BUDDING engineers from a Dundee high school have scooped a leading student design award for their work on a prototype remotely-operated vehicle.
A group of youngsters from Menzieshill High School competed in the final of the annual MATE ROV design challenge, a global design challenge held in Houston.
They were tasked with creating an ROV designed to carry out underwater tasks from scratch.
This year’s challenge was themed around the technology and methods used to seal the oil leak on the Deepwater Horizon platform in the Gulf of Mexico in April 2010.
This meant the student teams had to pilot their ROVs and use the specialist tools they had designed to repair and cap an improvised oil well, and then collect biological samples including models of crabs, sea cucumbers and sponges.
Awarding the Menzieshill team the Design Engineering Elegance Award, judges commended the compact form of their ROV compared to all other entrants and an innovative detachable tether connection.
A team from Aberdeen’s Robert Gordon University also took part in the event, which saw teams battle it out for world titles at junior and senior levels at the Nasa Johnson Space Centre, including in its neutral buoyancy lab.
The Menzieshill team had competed in the Ranger class final, having won first place at the European regional final at the Robert Gordon University in April.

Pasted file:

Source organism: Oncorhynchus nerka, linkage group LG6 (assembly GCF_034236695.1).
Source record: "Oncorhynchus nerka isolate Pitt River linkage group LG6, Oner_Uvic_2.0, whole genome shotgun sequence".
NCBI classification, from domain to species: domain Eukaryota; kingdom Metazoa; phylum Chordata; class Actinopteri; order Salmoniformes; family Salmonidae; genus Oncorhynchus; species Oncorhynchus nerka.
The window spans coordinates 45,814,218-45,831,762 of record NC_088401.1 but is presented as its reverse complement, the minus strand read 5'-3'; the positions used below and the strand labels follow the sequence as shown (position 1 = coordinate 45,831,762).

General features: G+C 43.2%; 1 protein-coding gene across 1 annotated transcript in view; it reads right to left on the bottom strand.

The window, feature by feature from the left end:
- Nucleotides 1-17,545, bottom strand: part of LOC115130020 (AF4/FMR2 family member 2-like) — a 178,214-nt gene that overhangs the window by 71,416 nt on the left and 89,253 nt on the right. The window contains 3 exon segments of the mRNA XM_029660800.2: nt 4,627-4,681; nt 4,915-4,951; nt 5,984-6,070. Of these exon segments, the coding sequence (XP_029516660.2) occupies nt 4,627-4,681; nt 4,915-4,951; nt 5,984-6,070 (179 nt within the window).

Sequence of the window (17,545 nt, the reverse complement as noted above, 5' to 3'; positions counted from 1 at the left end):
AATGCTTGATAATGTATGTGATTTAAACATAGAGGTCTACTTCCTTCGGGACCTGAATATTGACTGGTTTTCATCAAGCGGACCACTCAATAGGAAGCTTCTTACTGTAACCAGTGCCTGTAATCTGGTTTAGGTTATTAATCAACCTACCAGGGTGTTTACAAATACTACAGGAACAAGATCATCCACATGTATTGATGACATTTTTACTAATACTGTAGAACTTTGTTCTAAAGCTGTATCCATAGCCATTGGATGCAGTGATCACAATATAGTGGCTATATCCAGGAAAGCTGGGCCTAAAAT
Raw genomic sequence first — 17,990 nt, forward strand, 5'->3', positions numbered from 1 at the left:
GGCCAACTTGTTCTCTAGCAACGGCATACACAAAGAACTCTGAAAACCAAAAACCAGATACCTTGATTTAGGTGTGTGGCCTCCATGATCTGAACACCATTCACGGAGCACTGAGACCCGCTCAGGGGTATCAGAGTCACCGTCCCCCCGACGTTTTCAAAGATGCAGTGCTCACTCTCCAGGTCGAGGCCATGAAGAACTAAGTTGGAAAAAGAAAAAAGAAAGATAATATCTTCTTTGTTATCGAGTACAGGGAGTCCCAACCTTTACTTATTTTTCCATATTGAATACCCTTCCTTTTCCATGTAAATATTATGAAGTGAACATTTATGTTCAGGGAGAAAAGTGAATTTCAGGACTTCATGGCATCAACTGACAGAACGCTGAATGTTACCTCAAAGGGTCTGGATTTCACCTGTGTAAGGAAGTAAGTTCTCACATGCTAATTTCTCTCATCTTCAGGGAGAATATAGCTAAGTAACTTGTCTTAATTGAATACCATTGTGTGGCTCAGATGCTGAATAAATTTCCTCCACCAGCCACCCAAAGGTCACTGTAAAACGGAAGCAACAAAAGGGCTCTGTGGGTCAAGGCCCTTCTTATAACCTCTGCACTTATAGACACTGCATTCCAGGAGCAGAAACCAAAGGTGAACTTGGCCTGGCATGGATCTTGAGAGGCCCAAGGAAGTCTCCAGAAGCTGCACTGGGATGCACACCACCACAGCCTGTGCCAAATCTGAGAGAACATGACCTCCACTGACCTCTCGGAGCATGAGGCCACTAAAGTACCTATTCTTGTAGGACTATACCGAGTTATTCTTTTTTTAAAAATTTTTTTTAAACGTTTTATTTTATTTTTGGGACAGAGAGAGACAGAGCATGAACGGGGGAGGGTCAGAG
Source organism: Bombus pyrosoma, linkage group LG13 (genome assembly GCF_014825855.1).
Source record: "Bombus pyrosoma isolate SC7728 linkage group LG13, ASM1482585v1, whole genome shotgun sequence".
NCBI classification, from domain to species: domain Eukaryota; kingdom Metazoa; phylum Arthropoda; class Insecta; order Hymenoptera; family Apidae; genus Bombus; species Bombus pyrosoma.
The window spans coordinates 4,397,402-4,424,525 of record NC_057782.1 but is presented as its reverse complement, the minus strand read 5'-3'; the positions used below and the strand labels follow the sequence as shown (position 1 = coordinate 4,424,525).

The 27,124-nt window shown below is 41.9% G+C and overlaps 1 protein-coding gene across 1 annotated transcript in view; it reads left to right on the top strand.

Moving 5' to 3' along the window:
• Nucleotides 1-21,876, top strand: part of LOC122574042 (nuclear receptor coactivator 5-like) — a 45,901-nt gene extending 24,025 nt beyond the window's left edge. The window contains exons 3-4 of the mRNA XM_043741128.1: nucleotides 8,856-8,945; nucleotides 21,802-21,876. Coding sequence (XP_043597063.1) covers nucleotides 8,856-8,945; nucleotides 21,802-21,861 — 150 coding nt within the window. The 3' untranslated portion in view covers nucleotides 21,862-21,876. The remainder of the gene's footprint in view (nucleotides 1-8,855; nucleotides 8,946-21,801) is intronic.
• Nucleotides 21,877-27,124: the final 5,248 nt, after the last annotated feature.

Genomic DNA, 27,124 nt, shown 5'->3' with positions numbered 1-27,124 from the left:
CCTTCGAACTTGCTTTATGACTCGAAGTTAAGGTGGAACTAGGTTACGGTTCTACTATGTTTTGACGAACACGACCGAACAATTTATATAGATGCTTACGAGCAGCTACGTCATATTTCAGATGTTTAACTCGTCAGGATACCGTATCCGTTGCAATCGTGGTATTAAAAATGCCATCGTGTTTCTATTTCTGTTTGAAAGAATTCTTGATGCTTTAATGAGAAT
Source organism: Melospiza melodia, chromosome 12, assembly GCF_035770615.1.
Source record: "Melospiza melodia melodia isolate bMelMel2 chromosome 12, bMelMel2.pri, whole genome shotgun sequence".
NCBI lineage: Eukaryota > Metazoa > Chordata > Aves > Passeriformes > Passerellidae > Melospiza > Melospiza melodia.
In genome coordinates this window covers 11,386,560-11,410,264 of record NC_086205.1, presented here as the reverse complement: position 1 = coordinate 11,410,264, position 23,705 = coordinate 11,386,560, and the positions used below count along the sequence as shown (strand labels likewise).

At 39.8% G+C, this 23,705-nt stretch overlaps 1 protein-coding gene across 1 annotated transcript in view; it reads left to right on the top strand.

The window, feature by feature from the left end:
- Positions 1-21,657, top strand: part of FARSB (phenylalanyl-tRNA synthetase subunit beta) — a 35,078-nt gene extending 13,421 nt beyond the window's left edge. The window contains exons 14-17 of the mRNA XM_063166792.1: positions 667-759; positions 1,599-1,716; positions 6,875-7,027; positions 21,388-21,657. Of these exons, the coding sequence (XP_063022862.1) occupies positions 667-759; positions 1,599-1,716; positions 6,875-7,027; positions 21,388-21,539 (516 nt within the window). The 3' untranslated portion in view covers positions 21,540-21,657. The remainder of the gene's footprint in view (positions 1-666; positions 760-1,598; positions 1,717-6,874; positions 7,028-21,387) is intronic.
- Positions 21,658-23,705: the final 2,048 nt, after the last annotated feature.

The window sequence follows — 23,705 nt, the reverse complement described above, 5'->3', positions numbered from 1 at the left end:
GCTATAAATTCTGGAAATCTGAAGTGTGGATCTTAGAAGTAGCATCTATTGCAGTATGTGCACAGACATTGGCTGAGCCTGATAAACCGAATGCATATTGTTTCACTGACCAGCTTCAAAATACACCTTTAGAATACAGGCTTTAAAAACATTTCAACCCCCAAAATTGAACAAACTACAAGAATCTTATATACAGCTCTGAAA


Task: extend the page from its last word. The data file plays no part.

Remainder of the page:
They beat schools from across Scotland including Bannockburn High, Brechin High School, Mearns Academy, Inverurie Academy, Bucksburn Academy and Robert Gordon’s College.
The regional event also saw the Robert Gordon University student team go through to the Explorer Class international final.
Grant Maxwell, associate head of the school of engineering at the university, said: “We are very pleased that the ROV competition has grown year on year.
“The ROV project is part of a wider programme of joint working between Robert Gordon University and industry organisations.
“Such joint initiatives represent flourishing working relationships which continue to bring significant opportunities to the north-east of Scotland.
“The competition has had a positive effect on the teaching of technology in the area and has encouraged more pupils to study technology.
“Some of our graduates have gone on to work in the ROV industry as a direct result of this competition.”
The design challenge is co-ordinated each year by the Marine Advanced Technology Education (MATE) Centre in California, US.
It sees 20 ROV contests taking place across North America, Europe, Japan and Hong Kong. Teams from schools, colleges, universities and community organisations take part in the events, which consist of different classes according to the sophistication of the ROVs – Ranger and Explorer class.